MTA to offer 10% discount on LIRR and Metro-North trips in NYC

April 29, 2024

Metro-North station in Fordham. Photo via Wikimedia

To promote public transit use when congestion pricing begins, the Metropolitan Transportation Authority plans to offer a 10 percent discount on monthly tickets for Metro-North and Long Island Rail Road trips that start and end within the five boroughs. The board is expected to approve a pilot program on Tuesday that would cut fares by up to $22 per month depending on the zone, as laid out by the MTA. The program, which would start July 1 and run for one year, is designed to incentivize drivers to switch to public transit as New York City’s congestion pricing program kicks off on June 30.

According to the MTA, the discounts would range between $14 and $22 on the LIRR, depending on which fare zones commuters travel through. For example, the cost of a monthly LIRR pass from Jamaica, Queens to Penn Station would decrease from $220 to $198.

Discounts on Metro-North would range from $6.50 to $19.75, depending on the fare zones. Monthly passes between Grand Central Terminal and the northern Bronx would go from $199.75 to $180.

The new discount adds another 10 percent discount for the two commuter rails on top of the 10 percent already applied by the MTA in March 2022, MTA spokesperson Aaron Donovan told Gothamist.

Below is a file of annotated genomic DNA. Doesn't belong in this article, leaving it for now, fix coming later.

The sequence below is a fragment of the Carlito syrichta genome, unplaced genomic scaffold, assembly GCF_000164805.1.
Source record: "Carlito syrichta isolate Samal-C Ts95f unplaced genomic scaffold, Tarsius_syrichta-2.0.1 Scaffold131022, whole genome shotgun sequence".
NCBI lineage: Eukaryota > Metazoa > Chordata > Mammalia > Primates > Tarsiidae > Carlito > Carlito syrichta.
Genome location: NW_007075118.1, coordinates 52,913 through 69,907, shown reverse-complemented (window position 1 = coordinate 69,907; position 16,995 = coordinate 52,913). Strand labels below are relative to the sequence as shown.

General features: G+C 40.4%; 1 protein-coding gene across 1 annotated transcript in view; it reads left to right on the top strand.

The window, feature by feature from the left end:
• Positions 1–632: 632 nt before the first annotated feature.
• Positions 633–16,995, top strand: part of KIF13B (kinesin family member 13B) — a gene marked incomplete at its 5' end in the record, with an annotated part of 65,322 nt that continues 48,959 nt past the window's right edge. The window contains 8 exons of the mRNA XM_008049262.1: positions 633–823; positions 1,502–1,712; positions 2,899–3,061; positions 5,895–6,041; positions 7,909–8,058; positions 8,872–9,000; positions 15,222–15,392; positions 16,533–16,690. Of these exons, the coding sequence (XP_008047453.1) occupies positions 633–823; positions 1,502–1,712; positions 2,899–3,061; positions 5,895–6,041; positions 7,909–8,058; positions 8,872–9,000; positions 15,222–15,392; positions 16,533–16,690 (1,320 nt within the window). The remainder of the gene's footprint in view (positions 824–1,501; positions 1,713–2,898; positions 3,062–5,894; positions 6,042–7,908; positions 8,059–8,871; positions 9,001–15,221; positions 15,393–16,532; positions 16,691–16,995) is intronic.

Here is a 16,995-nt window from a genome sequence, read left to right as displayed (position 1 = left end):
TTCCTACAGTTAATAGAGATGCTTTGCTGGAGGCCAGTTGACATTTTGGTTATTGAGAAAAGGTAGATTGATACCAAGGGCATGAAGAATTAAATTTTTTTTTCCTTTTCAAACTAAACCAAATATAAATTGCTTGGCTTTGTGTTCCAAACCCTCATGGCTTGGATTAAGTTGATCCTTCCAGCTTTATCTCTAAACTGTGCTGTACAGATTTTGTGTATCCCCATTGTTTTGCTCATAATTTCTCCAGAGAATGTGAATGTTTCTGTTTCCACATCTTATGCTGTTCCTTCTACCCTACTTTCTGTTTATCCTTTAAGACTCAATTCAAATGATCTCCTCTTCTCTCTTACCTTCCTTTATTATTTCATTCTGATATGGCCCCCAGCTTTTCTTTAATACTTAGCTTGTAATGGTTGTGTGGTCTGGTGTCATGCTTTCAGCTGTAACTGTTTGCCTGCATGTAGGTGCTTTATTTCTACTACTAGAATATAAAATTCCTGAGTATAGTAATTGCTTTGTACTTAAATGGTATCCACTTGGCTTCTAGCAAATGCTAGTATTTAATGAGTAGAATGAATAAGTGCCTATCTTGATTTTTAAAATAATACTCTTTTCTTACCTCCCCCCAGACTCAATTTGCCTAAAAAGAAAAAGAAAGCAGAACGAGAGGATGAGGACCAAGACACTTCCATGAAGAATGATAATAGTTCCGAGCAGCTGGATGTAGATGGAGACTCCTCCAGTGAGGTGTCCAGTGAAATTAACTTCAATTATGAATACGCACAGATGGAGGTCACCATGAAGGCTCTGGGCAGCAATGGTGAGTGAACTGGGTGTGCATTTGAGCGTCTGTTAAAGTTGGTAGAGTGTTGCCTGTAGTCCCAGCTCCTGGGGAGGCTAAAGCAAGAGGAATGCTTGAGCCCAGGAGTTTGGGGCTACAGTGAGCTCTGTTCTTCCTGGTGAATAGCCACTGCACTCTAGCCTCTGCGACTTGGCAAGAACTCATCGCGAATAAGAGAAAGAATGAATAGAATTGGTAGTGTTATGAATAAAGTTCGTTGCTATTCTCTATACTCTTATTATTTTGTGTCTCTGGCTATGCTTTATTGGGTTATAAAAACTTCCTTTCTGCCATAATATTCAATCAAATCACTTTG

“Getting on board the rails, getting on board subways, getting on buses, getting on express buses is the way to travel. Nobody likes to sit in traffic,” Lisa Daglian, executive director of the Permanent Citizens Advisory Committee to the MTA, said to Gothamist. “New York City has the best transit in the United States. It will save time, it will save money and it will help to save the environment and climate.”

The program would be funded by the state’s Outer Borough Transportation Account, a transit fund created in 2019 when congestion pricing was signed into law, according to Gothamist. The MTA didn’t mention an estimated cost for the initiative.

The Account is funded by surcharges on taxi and for-hire vehicle trips and has provided toll rebates for drivers traveling across the Henry Hudson and Cross Bay bridges, according to amNY.

NYC’s congestion pricing program is set to begin on June 30, setting higher toll prices for vehicles entering Manhattan below 60th Street during peak hours. The program is intended to reduce traffic, encourage the use of public transit, and reduce pollution in Manhattan’s busiest areas.

The MTA last week opened the application portals for discount and exemption plans, including for households earning less than $50,000 a year, individuals with disabilities, emergency vehicles, and others.


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